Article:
Gardening with Laurie: It's time to start preparing for spring gardens

Jan. 5, 2012 at midnight
Updated Jan. 4, 2012 at 7:05 p.m.

Now is the time to plan the spring landscape, so ask yourself some questions. Are there landscape changes you wish to make this season? Are their existing plants that need to be relocated to better suited areas? Are there areas in the landscape that do not drain well? Are some trees growing larger than anticipated? Are you ready for more flowerbeds or other gardens? Are you ready to do away with some of your water hogging grass lawn? All of these and possible lots more questions should be considered at this time. Hot dry summer weather sure does have a way of creeping up on us gardeners quickly. Now is the time to address these issues while the temperatures are cool.

During cooler times of the year, microbial life in the soil slows down. Nutrients will not be as readily available to plants. This means it will benefit plants to be fed more often during cooler temps. I like to start plants or seeds off when first planted using one of the organic dry fertilizers then alternating every week or two with a liquid organic fertilizer. Many gardeners are often leery to use an organic fertilizer when first planting something. They have read or been told by synthetic chemical gardeners not to feed newly planted plants because it could burn the young plants. Not so with natural fertilizers.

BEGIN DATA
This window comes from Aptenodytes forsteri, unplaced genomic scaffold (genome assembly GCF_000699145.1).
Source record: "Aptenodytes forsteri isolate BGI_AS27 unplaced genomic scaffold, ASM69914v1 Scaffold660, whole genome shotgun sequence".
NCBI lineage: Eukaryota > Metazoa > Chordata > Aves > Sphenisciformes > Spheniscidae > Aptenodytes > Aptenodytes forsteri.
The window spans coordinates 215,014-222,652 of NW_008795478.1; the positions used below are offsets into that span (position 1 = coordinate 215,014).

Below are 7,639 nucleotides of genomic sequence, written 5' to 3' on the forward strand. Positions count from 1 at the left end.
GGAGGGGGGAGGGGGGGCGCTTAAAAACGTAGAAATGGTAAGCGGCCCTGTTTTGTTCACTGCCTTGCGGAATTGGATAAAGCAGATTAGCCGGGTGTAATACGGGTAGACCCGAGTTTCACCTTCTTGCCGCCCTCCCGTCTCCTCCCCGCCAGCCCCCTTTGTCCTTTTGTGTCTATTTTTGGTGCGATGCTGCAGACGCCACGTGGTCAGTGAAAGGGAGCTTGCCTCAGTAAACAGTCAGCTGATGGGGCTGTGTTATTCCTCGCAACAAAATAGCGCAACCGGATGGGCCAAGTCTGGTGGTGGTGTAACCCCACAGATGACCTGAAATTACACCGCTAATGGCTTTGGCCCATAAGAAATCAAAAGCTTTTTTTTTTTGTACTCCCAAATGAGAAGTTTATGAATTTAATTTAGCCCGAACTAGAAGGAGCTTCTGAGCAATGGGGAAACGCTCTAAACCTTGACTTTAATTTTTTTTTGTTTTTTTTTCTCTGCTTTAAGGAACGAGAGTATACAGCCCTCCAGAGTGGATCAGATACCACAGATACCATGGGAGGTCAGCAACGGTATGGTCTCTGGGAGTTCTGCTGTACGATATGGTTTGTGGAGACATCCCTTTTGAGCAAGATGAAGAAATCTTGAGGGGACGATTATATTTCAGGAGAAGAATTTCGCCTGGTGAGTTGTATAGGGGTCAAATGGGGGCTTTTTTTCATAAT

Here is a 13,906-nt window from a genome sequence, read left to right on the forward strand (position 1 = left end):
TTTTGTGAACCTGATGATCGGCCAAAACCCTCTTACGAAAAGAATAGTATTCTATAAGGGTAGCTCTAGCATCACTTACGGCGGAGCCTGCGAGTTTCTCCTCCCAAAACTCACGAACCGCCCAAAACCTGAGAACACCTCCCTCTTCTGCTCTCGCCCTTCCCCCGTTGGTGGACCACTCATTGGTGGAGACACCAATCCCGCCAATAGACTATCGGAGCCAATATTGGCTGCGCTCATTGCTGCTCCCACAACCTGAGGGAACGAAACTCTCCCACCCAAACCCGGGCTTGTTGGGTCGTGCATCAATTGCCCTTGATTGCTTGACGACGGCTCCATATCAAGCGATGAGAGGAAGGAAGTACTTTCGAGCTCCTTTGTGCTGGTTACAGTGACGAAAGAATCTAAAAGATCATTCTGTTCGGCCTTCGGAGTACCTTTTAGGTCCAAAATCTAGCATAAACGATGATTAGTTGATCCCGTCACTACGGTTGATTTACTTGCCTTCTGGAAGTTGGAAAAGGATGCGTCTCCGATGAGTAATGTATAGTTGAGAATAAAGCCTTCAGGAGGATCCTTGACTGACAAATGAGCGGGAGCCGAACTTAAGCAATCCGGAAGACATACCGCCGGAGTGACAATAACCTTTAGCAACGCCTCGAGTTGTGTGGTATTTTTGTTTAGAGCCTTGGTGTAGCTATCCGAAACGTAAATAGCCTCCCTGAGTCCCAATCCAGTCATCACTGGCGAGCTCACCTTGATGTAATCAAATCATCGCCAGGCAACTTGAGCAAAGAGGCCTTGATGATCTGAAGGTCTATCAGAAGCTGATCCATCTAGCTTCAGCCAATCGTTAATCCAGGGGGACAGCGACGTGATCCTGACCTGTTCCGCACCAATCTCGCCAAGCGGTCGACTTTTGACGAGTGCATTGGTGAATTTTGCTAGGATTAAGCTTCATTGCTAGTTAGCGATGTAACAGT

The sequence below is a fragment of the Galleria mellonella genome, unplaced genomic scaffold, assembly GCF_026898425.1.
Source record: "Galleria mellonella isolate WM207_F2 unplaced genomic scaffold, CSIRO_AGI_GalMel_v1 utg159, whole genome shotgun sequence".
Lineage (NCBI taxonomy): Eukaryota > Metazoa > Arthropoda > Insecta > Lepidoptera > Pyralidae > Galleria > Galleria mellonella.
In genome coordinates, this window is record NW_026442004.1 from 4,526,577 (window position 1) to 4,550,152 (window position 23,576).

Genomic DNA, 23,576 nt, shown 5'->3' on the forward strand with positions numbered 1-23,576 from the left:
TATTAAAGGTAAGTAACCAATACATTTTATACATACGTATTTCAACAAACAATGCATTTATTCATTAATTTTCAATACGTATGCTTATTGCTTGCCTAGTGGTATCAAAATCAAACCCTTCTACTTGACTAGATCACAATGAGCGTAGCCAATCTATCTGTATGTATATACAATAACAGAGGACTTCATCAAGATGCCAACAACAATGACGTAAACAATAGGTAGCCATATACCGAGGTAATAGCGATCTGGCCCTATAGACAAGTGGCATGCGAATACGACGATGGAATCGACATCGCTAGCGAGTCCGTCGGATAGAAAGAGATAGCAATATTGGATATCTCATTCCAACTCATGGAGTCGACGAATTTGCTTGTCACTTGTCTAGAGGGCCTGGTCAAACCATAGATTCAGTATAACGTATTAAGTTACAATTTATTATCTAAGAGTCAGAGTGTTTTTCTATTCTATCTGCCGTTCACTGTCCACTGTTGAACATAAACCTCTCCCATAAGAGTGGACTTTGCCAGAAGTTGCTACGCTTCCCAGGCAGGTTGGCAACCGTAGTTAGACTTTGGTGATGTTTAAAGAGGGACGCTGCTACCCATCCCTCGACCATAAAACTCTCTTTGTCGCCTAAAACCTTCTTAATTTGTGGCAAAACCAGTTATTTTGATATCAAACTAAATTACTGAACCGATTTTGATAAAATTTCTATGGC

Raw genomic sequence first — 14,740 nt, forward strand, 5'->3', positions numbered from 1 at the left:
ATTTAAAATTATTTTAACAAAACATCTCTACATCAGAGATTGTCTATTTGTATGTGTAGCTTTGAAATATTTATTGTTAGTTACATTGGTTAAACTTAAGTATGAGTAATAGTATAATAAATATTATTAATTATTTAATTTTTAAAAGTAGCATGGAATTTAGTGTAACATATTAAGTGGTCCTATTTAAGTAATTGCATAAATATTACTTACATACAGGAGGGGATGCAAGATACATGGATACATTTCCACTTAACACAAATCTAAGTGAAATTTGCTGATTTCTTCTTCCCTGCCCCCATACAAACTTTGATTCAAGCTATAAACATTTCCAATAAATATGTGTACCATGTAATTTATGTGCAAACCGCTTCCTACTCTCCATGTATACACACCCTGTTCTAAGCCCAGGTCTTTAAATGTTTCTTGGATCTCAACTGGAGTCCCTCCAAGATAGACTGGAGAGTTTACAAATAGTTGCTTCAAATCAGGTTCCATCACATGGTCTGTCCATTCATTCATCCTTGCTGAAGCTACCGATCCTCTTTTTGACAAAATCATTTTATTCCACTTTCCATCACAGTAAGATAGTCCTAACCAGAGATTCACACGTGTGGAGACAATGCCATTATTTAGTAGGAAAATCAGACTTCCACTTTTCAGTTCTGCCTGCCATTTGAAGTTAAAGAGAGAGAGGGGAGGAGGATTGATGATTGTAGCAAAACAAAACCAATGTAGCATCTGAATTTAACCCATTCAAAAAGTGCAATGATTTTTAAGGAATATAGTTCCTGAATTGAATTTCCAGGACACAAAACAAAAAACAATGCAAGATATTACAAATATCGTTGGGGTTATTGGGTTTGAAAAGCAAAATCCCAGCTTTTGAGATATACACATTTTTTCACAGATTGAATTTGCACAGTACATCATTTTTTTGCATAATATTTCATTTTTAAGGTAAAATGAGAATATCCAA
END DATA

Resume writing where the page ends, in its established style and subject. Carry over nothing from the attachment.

Lawn grasses are still pretty much dormant because of cold temperatures, but it won't be long before they are actively growing again. Even while things above the ground seem dormant, the roots below the ground are very actively "doing their thing." That's why it is important to make sure the lawn has all the nutrients and sunlight it can get now. Feeding with an organic fertilizer and periodically removing leaves from the lawn is a very good thing to be doing. Now is also the best time to top dress the lawn with a thin layer of some good compost. Just a 1/4 inch layer of compost is needed so you don't smother the grass. If you have trees that shed leaves on the lawn it's best to keep them raked up to allow a good amount of sunlight to get to the grass. Grass lawns need the sunlight to help produce carbohydrates and fertilizer to add nutrients. After the past summer there are many lawns that are in need of as much help as you can afford to provide.

To help keep all those Christmas poinsettias growing well, be sure to keep the soil moist, not soggy. Keep in a bright location where they are not near a heating vent. Feed them every couple of weeks. Check the soil moisture every couple of days, and water as needed. Having the heater running in your home can quickly dry out the soil in potted plants.

Until next time, let's try to garden with nature, not against it, and maybe all our weeds will become wildflowers.

Laurie Garretson is a Victoria gardener and nursery owner. Send your gardening questions to or in care of the Advocate, P.O. Box 1518, Victoria, TX 77902.



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